The Reptiles of South Carolina

The Reptiles of South Carolina

Foreword by J. Whitfield Gibbons

Jeffrey D. Camper, J. Whitfield Gibbons


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From the lowcountry coastal tidelands to the upstate Blue Ridge Mountains and everywhere in between, South Carolina's varied landscapes and habitats are home to a fascinating and mysterious assortment of alligators, turtles, lizards, and snakes. The Reptiles of South Carolina, a comprehensive, illustrated guide to the Palmetto State, includes seventy-five native species of reptiles as well as introduced forms. Jeffrey D. Camper's accessible descriptions and intriguing details are designed to enlighten readers about this misunderstood and often-maligned group of secretive and ecologically important animals.

Camper begins with a discussion of the state's mild climate and wide variety of natural habitats, including forests, plains, sandhills, wetlands, and barrier islands. The entry for each species provides a color picture, detailed descriptions of external appearance, variations in size and color, taxonomic keys, comparisons to similar species to aid in identification, and natural history. Camper also assesses the conservation status of each species and offers a detailed range map of where that species is known to occur in the state and another map showing its entire geographic range in the continental United States.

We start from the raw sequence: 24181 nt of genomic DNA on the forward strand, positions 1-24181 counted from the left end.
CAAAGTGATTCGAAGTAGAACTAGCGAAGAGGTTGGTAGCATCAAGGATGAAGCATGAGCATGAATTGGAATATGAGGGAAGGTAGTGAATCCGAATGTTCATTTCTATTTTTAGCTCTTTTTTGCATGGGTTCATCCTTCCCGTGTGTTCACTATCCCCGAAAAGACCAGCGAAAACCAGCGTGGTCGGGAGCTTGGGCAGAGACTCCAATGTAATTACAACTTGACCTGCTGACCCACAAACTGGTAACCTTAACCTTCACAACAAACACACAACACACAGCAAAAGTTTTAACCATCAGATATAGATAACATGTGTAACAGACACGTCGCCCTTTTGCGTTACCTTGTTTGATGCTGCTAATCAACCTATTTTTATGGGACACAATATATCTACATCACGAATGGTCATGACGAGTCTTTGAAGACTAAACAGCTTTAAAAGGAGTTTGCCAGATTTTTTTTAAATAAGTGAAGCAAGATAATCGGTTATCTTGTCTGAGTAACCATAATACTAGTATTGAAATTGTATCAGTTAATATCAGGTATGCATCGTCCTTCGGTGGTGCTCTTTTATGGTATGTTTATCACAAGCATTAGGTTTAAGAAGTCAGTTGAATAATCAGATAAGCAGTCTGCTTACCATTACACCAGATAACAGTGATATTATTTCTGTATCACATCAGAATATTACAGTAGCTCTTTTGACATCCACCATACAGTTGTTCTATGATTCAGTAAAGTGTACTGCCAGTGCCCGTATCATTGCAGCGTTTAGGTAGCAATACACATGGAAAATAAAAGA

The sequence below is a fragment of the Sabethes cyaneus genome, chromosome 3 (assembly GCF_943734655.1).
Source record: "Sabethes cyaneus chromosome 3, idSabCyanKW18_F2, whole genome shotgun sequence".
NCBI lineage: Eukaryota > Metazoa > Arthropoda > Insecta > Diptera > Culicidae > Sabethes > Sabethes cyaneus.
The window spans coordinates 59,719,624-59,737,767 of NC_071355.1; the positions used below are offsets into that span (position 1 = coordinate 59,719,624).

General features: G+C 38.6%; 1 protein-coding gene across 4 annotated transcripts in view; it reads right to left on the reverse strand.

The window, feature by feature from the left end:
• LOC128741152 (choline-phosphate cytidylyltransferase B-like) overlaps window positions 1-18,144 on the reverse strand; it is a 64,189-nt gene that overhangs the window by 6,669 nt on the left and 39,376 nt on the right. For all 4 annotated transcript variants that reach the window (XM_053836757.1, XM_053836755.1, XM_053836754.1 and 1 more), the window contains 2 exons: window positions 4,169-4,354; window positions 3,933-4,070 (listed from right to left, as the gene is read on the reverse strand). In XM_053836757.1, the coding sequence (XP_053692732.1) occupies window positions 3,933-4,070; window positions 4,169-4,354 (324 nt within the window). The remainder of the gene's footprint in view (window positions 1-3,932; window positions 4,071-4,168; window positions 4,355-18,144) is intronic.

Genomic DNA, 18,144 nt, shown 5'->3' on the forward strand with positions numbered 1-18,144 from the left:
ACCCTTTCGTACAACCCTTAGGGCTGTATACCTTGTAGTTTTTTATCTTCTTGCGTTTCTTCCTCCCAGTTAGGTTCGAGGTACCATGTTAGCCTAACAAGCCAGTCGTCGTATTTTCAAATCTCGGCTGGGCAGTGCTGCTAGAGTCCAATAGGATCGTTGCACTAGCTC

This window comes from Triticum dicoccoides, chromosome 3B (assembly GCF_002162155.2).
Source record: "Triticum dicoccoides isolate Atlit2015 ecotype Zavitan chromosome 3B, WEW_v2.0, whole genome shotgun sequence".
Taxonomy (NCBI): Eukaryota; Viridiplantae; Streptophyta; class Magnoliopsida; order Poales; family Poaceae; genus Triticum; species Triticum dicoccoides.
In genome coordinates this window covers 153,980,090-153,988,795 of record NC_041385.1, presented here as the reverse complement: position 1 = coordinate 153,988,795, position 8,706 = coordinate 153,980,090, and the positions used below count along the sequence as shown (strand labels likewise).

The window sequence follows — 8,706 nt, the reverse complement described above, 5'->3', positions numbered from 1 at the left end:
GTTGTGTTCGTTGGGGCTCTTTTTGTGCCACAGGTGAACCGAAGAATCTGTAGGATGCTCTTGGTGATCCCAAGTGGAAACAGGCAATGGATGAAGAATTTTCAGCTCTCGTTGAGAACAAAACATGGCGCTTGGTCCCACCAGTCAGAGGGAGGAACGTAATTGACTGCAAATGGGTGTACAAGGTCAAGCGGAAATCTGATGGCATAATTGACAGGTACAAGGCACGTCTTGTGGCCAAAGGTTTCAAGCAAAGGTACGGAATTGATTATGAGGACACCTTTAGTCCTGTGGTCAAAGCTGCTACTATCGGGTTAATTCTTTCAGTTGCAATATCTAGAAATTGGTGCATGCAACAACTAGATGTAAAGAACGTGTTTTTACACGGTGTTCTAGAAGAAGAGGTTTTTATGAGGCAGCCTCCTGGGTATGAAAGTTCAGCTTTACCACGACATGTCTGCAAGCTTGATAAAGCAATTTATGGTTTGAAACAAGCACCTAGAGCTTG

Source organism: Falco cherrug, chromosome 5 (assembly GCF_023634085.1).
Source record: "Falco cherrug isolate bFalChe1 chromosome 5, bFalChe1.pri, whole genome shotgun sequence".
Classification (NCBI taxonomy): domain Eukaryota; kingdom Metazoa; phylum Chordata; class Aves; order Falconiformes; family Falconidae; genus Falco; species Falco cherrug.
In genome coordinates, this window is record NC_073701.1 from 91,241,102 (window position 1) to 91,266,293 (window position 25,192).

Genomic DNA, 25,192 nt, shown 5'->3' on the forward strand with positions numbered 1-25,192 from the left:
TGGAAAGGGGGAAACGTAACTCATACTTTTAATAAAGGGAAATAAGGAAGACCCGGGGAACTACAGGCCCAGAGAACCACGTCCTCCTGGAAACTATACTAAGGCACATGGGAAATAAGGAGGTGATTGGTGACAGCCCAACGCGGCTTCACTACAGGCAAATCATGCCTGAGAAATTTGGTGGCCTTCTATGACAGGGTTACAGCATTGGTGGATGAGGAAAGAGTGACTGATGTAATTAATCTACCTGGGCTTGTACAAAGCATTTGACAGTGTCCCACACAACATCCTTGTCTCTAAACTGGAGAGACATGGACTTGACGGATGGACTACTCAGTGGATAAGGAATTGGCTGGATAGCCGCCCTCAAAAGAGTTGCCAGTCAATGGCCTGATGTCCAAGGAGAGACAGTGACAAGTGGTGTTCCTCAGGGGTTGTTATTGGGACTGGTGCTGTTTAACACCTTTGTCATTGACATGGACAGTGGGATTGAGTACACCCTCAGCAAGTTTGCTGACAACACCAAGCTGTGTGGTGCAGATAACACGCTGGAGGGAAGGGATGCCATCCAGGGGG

The Reptiles of South Carolina includes 92 color and 79 black-and-white illustrations, a checklist by reptile family, a helpful glossary, and a short history of herpetology in the Palmetto State. This authoritative reference will prove invaluable to students, professional herpetologists, conservationists, ecologists, biologists, land managers, and amateur naturalists alike.

A foreword is provided by J. Whitfield Gibbons, professor emeritus of ecology at the University of Georgia and former head of the environmental outreach and education program at the Savannah River Ecology Laboratory.


Jeffrey D. Camper:

Jeffrey D. Camper is a professor of biology at Francis Marion University, where he teaches evolution, genetics, herpetology, and comparative anatomy. He has been studying South Carolina reptiles and amphibians for more than twenty-five years.